11.08.2010

Ayiti has long been forgotten: Is this what you gave your money to support?

Mawiyah addresses the media in Houston on Jan. 19, 2010 after surviving the Haiti earthquake. (Photo: Jesse Muhammad)
Mesi Anpil – Thank You Very Much

Much thanks and appreciation to everyone who included me in their prayers and continue to hold me in positive light. The protective concern and security of your love, blessings and peace is a lifeline. Yes, I survived the earthquake in Ayiti, but I’m more than a survivor, there’s a reason why…

The day of the earthquake I was working on the internet at a neighborhood cybercafé. Felt the first tremble…didn’t think much about it. Then I saw cinderblock walks move back and forth like waves on the ocean. Lost communication immediately which meant my folk in the US didn’t know if I was dead or alive. Two days later at 2:00 AM, temporary phone service was restored. I sent the text message below written seconds after the earthquake…

Just got communication.
Not hurt physically, stunned emotionally and traumatized.
Don't know where I'm going to sleep or live. My home is heavily damaged.
It seems I lost everything,

After days of sleeping outside on the ground, I became part of a military emergency evacuee operation and was airlifted out that Saturday. Please allow me to give you a brief glimpse into my personal story…

It’s been some ten months since the January 12 earthquake. Ayiti has long been forgotten in popular media. I returned to Ayiti in April to make an assessment of how my work might change after such a disaster. While there, the bones of two of my godchildren were raised from their dark, dusty cinder block tomb. The only physical evidence that a five story apartment building had ever been there was the mountain of rubble resulting from the building collapsing onto itself.

My godchild and her cousin were planning her cousin’s February wedding and I was the maren (godmother) of the wedding. The tradition was so respectful! In early January the bride’s godfather and I prepared dinner. She came over with her fiancé. We ate, posed some pretty direct questions and had lively discussion about the wedding. We laughed, joked and talked about their 2 year old son… Well, as the elder’s say…tomorrow’s not promised.

The remains of 34 bodies were found in the ruins of that tumbled down apartment building that blustery June day. They were Identifiable only by clothing and personal effects. Among the 34, my two babies (each has a 2 year old) along with 2 other relatives, one their little cousin. He was 8. They and other members of the wedding party had been meeting on the first floor. We know at least 5 family members perished in the earthquake. An adopted son, father of 5, who was a professor at a local university. The school building “pancaked” on him and his class. Since that fateful day we haven’t heard from the only sister of Ujamaa Works co-founder Robert François. In the habit of speaking with her at least twice daily, we are forced to sorrowfully admit she may be one of those beloved nameless souls in the mass grave mounds north of Port-au-Prince.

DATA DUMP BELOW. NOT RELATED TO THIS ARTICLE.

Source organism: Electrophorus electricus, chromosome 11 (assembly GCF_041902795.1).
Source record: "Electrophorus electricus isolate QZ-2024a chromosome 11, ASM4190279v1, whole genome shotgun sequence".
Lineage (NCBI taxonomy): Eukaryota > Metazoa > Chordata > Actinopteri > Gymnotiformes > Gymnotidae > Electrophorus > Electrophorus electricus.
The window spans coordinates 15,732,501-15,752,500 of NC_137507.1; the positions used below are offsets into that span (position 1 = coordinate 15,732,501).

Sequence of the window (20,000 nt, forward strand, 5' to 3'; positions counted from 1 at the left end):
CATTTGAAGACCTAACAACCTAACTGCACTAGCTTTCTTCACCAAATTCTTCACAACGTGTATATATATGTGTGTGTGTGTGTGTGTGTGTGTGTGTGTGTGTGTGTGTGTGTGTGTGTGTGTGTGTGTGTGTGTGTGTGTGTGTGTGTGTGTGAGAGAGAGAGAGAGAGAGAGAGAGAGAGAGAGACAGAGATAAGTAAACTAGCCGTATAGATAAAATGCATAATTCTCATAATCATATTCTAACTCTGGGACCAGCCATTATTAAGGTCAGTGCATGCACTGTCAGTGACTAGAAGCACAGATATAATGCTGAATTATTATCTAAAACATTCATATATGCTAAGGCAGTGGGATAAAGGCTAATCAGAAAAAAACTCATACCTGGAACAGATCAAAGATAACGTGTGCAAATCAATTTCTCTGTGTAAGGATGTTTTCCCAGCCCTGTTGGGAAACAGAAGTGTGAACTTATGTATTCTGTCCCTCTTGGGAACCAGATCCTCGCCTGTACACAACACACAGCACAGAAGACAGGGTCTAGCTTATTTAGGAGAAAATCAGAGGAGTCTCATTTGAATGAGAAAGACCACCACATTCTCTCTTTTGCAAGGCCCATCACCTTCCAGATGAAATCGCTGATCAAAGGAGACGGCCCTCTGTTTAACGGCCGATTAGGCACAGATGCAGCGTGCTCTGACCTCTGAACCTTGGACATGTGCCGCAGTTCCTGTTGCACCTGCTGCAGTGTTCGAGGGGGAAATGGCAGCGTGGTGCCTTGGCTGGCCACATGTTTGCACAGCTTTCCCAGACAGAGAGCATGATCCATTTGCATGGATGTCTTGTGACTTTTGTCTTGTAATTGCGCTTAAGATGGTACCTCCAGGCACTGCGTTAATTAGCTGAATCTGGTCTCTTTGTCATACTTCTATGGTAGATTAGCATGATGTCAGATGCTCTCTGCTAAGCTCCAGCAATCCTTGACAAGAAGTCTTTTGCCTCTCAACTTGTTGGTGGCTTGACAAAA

Know that there are hundreds of thousands of other stories like this…some worse…some not. How do you measure misery? Ayiti and her people are in the throes of transformation. Foreigners laden with promises of assistance have flooded their country…strong promises full of firm words and fickle action. Though more than one million people live in the street, in tent cities, they refuse to be victims. With stubborn resilience they struggle daily to rebuild their lives and the lives of their families. What can be done?

Support independent media. Independent media is a must in this era. Depending only on media sources outside of our community is a sure way to court disaster. Case in point: A killer cholera outbreak has taken the lives of more than 500 Ayitians the past two weeks. United Nations peacekeepers from the country of Nepal in southern Asia have been blamed for bringing this deadly disease to Ayiti, but media has given very little attention to Nepal’s role in this epidemic. Nepal was caught dumping human waste in a tributary that feeds the Artibonite River, the primary source of water for consumption and food production in the Central Plateau of Ayiti.


Support grassroots organizations that have a history of working in Ayiti. Many organizations that were founded after the earthquake have absolutely little or no experience dealing in Ayiti. There are new facilities in Ayiti, fully-funded with paid staff that are supposed to “evaluate” the psychological condition of Ayitians. Most staff members are ignorant of the culture, don’t speak Kreyol and after “evaluation” have no functioning programs or relative activities for referrals. There are some large non-profits that spend more money on employee salaries than on the programs for which donations were given. Is this what you gave your money to support?

Finally, look at everything with a critical eye. People from the Central Plateau in Ayiti are accustomed to drinking, bathing and washing their clothes in the river. There hadn’t been a case of cholera reported in Ayiti for decades…what changed? Where did it come from?

Again, thank you. Your prayers, thoughts and actions helped save me. Now I’m asking that we work to help those who have no voice, the poor of Ayiti. Let us work together to educate and strike that much needed balance. You count!!! Until next month, “kembe fò”…stay strong.

Hotep, Lapè, Peace


Mawiyah


(Mawiyah is co-founder of Haitian American Ministries (. For the past 20+ years HAM has been making a difference in the lives of the people of Haiti. To support their efforts visit www.haitianamermin.org)